SEATTLE (AP) — The latest developments in Chinese President Xi Jinping's visit to the United States. All times local:
Chinese President Xi Jinping is pledging to work with the United States on a host of issues, from international business agreements to combatting cybercrime.
Xi delivered a policy speech Tuesday evening in Seattle, the first stop on his official visit to the United States. He discussed the poverty he saw in rural villages in his country as a younger man and how China's rapid economic expansion had lifted millions out of poverty.
He said China would continue its policy of aggressive development to help more people "live a better life."
He said China was a staunch defender of cyber security, but it had also been a victim of hacking.
Acknowledging that China and the United States don't always see eye to eye on issues, Xi said China is ready to set up a joint effort with the United States to fight cyber crimes.
The issue of cyber attacks is a sensitive one between the two nations. American officials say hacking attacks originating from China are approaching epidemic levels, including the theft of millions of U.S. federal personnel records that American lawmakers have said was engineered by Beijing.
As Xi spoke on Tuesday evening, protesters gathered near the downtown hotel he was staying at, objecting to things like the country's policies in Tibet and other issues.
Xi, who arrived in Seattle on Tuesday, will visit Boeing and Microsoft as part of his stay before heading out Thursday for a state dinner in Washington, D.C., on Friday.
Governors from five U.S. states met with Chinese President Xi Jinping and six other Chinese leaders to talk about ways to work together on clean energy technology.
The officials signed an agreement Tuesday to cooperate on boosting businesses that create renewable and clean energy.
The U.S. and Chinese officials touted their local efforts at reducing carbon emissions, including promoting solar and other renewables, low-carbon transportation standards, energy efficiencies and research into clean technologies.
Oregon Gov. Kate Brown says that by working together, the two countries can lower carbon emissions and grow their economies.
The governors stressed the strength of the relationships between cities and local governments.
Michigan Gov. Rick Snyder says governors and other local officials "can be the core for our national leaders to learn from."
The other U.S. governors at the meeting with Xi were Jay Inslee of Washington, Jerry Brown of California and Terry Branstad of Iowa.
Chinese President Xi Jinping will dine on cuisine from the Pacific Northwest during a banquet in his honor in Seattle.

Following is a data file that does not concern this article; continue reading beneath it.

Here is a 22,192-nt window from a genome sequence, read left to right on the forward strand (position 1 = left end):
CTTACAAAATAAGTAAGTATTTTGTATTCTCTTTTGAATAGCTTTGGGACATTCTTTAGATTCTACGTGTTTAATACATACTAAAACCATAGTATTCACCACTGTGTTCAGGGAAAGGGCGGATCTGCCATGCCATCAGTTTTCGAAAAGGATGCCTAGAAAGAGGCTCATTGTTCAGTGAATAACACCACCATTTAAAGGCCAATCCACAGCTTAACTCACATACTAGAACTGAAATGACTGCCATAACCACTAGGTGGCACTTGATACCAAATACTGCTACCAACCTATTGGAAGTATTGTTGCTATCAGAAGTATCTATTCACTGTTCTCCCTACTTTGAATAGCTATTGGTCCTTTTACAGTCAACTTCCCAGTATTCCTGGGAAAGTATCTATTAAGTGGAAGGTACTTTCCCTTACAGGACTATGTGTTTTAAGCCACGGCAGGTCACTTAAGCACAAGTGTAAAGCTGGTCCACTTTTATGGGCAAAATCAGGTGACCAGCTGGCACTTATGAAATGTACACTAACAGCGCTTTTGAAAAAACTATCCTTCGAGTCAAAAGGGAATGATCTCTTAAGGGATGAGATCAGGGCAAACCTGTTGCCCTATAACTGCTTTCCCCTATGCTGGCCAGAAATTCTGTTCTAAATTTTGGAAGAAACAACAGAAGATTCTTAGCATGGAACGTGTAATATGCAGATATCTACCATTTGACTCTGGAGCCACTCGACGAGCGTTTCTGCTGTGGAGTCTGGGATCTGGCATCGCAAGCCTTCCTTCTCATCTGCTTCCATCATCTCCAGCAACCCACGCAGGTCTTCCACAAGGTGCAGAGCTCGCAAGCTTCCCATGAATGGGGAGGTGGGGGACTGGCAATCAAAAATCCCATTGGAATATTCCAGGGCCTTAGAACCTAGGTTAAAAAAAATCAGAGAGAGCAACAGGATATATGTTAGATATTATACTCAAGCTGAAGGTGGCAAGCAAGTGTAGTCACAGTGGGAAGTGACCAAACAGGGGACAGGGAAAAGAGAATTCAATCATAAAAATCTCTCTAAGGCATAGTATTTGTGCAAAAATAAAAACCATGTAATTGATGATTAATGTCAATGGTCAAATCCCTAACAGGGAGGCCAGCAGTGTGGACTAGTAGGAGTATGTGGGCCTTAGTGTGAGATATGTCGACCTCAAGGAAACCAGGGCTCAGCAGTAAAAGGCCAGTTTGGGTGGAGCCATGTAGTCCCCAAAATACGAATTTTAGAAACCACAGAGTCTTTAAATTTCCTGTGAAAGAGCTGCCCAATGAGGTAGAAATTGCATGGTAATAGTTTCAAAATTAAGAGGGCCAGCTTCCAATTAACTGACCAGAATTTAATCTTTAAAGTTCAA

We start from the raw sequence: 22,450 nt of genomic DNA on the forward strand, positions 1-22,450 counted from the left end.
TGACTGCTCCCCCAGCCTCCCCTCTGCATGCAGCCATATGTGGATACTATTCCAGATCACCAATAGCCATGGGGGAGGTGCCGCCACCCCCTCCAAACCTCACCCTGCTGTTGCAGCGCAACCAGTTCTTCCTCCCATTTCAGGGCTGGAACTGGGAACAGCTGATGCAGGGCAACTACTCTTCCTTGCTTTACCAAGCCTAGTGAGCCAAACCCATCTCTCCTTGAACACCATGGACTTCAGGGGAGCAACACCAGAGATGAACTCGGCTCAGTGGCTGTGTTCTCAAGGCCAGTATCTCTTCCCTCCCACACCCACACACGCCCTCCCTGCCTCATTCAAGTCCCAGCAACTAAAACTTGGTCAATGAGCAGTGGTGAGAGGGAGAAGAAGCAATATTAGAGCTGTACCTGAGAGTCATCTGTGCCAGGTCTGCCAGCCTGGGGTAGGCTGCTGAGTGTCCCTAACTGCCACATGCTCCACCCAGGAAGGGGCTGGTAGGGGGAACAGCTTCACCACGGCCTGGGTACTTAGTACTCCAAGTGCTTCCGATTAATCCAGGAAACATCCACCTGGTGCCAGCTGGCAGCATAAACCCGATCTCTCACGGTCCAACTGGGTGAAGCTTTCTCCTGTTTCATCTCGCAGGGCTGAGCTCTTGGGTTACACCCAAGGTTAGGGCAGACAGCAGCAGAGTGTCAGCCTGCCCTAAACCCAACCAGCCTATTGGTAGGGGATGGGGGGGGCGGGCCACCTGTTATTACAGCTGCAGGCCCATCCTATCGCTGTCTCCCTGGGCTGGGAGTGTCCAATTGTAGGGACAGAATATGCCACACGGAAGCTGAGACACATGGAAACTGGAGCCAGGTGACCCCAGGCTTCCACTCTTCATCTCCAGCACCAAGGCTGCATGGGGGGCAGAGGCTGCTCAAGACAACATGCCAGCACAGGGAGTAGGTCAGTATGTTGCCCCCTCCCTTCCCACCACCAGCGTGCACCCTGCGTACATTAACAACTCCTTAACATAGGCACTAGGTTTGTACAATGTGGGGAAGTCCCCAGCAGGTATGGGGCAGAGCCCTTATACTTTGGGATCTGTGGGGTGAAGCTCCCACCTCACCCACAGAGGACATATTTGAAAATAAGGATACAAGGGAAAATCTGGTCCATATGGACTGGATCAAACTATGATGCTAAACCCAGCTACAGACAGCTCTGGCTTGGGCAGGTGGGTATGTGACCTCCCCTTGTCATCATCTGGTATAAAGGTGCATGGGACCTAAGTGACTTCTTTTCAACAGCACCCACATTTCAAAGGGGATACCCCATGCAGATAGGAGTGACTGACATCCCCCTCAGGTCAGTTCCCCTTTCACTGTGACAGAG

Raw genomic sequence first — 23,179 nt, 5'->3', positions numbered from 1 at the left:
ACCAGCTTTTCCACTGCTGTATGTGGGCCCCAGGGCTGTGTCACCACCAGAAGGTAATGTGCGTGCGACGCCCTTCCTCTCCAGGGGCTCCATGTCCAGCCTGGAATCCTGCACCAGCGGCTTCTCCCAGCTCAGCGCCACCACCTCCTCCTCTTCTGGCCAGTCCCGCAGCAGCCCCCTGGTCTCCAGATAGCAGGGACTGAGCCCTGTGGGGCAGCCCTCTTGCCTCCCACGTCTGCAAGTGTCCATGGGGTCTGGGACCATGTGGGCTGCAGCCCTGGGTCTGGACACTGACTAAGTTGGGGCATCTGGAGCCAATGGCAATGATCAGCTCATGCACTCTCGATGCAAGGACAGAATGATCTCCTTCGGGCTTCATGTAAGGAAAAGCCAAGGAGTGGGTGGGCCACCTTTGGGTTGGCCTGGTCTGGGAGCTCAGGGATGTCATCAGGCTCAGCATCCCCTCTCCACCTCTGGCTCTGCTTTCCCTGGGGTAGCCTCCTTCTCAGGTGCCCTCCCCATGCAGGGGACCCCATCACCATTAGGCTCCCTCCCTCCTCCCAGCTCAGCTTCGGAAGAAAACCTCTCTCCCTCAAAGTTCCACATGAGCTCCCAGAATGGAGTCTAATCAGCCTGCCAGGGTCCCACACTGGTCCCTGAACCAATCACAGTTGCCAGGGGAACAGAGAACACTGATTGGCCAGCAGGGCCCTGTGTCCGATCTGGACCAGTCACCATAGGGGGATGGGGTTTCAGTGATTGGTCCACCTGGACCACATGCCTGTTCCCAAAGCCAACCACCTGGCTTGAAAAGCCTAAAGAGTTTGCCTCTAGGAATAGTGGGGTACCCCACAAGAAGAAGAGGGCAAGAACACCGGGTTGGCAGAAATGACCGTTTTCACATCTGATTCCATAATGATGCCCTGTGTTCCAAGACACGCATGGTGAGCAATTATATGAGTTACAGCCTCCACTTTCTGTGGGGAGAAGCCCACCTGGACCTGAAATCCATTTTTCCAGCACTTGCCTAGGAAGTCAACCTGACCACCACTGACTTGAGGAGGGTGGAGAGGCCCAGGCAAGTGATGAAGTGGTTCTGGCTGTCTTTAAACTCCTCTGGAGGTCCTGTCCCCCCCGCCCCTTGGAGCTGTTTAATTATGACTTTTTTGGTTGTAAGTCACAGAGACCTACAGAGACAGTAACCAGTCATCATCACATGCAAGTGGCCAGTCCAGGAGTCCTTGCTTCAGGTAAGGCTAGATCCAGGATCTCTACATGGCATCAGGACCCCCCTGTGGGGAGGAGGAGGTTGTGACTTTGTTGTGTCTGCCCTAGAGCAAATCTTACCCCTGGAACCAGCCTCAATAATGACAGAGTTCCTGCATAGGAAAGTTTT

The menu says Tuesday evening's meal includes "Duo of Pan seared Double R Ranch Washington Beef & NW Steelhead." The wines, a Cabernet Sauvignon and a Chardonnay, come from Washington state winery Chauteau Ste. Michelle.
Guests at the dinner will include former Microsoft CEO Bill Gates, former U.S. Secretary of State Henry Kissinger, former U.S. Treasury Secretary Hank Paulson, Penny Pritzker, President Barack Obama's commerce secretary, as well as the governors of Washington state, Michigan, California and Iowa.
Xi was to deliver a policy speech following the meal.
Hundreds of protesters are banging drums, crashing cymbals and holding banners in Chinese and English in downtown Seattle as Chinese President Xi Jinping visits the city as part of a trip to the U.S.
Many protesters who turned out Tuesday are affiliated with the religious group Falun Gong, which says it is persecuted in China.
Sabrina Chang of San Francisco said the demonstrators want to let Xi know the issue is about compassion and tolerance.
Some protesters are carrying signs that read, "Stop Forced Live Organ Harvesting."
Last year, the U.S. House Foreign Affairs Committee endorsed a resolution calling on China to immediately end what it calls state-sanctioned harvesting of human organs from prisoners.
At the time, China said the panel was making false and irresponsible accusations.
Chinese President Xi Jinping has arrived in Washington state to begin his first official visit to the U.S.
Xi's plane, an Air China Boeing 747, landed Tuesday at Paine Field in Everett about 30 miles north of Seattle.
He was greeted by a group that included Washington Gov. Jay Inslee, former Washington governor and U.S. ambassador to China Gary Locke and Seattle Mayor Ed Murray.
Xi will spend his first day in the U.S. in a Seattle hotel, where talks between five U.S. governors and six of their Chinese counterparts will take place over issues that include improving energy efficiency in buildings, modernizing electrical grids and commercializing renewable energy.
He was also to deliver a policy speech Tuesday evening.
Xi on Wednesday is set to tour Boeing's large airplane production plant in Everett and travel to Microsoft's headquarters.
He leaves the Seattle area on Thursday for a White House state dinner on Friday.
Chinese President Xi Jinping is kicking off his U.S. trip with a visit to the Seattle area, and commuters are warned to expect gridlock.
Xi is scheduled to arrive in Washington state on Tuesday morning. Transportation officials are urging people to avoid driving to downtown Seattle, where dozens of government and business leaders will convene Tuesday and Wednesday.
Xi's itinerary Wednesday will take him throughout the metro area: Boeing's campus in Everett, north of Seattle, to Microsoft east of the city and to a high school in Tacoma in the southern Puget Sound.
Authorities say his police-escorted motorcade will mean traffic slowdowns.
Seattle Mayor Ed Murray has said the city is honored to host President Xi but asked residents "be patient, re-evaluate their commute plans, add in extra travel time, and monitor traffic alerts."